BRIEF DESCRIPTION OF THE DRAWINGS

FIG. 1 is a partial perspective view of a multicolor, full width array liquid ink printer.

FIG. 2 is a schematic block diagram illustrating on embodiment of a control arrangement of an ink jet printer incorporating the present invention.

FIG. 3 illustrates a plot of tone reproduction curves (trc) for the present invention.

FIG. 4 illustrates a plot of a correction factor C, determined according to the gray level of an input pixel.

While the present invention will be described in connection with a preferred embodiment thereof, it will be understood that it is not intended to limit the invention to that embodiment. On the contrary, it is intended to cover all alternatives, modifications, and equivalents as may be included within the spirit and scope of the invention as defined by the appended claims.

DETAILED DESCRIPTION OF THE INVENTION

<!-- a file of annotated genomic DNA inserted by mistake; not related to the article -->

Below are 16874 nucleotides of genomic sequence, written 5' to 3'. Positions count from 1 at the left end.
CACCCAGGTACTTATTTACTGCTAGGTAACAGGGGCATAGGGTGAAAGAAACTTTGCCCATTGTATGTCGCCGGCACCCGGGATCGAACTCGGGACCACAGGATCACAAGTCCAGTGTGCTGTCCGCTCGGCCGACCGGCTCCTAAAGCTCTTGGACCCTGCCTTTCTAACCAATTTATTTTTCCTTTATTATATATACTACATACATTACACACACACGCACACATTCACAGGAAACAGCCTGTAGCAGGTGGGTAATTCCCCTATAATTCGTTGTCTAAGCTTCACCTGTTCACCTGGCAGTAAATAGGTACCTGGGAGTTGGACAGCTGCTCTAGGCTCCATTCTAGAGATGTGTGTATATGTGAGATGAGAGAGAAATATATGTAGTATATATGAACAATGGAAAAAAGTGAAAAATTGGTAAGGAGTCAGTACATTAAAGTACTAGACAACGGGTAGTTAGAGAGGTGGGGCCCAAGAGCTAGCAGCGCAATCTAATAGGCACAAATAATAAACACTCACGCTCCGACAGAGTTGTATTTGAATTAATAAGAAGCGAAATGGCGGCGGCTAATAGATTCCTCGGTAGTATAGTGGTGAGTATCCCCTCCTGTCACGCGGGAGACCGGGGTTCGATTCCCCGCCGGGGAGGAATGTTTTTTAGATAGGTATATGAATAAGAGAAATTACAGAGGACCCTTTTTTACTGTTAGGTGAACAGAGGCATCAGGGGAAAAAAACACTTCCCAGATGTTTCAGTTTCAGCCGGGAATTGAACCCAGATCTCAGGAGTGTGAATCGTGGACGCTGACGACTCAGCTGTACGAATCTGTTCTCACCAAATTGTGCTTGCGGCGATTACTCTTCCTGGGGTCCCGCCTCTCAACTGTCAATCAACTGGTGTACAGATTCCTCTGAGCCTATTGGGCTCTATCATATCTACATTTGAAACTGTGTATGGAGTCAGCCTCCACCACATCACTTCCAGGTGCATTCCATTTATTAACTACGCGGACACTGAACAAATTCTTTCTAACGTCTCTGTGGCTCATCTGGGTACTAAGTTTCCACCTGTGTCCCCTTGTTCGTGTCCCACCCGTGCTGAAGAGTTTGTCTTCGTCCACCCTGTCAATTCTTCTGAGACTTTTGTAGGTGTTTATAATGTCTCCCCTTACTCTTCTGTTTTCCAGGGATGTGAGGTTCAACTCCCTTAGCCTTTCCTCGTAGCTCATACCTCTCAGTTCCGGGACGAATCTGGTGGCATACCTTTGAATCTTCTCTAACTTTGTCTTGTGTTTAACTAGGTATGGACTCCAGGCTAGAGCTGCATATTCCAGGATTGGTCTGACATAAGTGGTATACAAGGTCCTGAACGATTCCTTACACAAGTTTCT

In FIG. 1, a multicolor ink jet printer 12 is illustrated with four identical full width array printheads 14,15,16, and 17, disposed therein to produce printed output or images on a recording medium, such as sheet 18. The printheads each comprise a structurally supporting substrate 20 which also functions as a heat sink and may optionally be cooled by the passage of a liquid coolant, such as water, through internal flow paths (not shown). An array of printhead subunits or printhead dies 22 are affixed on the supporting substrate 20 in an abutted fashion, as taught by U.S. Pat. No. 5,198,054 to Drake et al. and incorporated herein by reference. Alternatively, individual subunits 22 may be spaced apart from one another by a distance approximately equal to the length of a single subunit and bonded to each opposing surface of a supporting substrate 20, the subunits on one surface being staggered from the subunits on the other surface of the supporting substrate. In one embodiment, subunits 22 may be similar in construction to U.S. Pat. No. 4,774,530 to Hawkins, the relevant portions of which are hereby incorporated by reference. The forward facing edges of the subunits contain the droplet ejecting nozzles 23 and are referred to as printhead subunit faces. The subunit faces are maintained in close proximity to the surface of recording medium or sheet 18. Also affixed to substrate 20, at a position behind the abutted subunit array, is printed wiring board 26. Printed wiring board 26 contains the circuitry required to interface and drive the individual heating elements (not shown) in the subunits to eject ink droplets from the nozzles 23. The data required to drive the individual heating elements of the printhead subunits is supplied from an external system, such as a personal computer 26 by a standard printer interface, modified and/or buffered by a printer micro processor (not shown) within the printer and transferred to the printheads 14,15,16, and 17 by ribbon cables 27, only one of which is shown, and pin-type connector 28.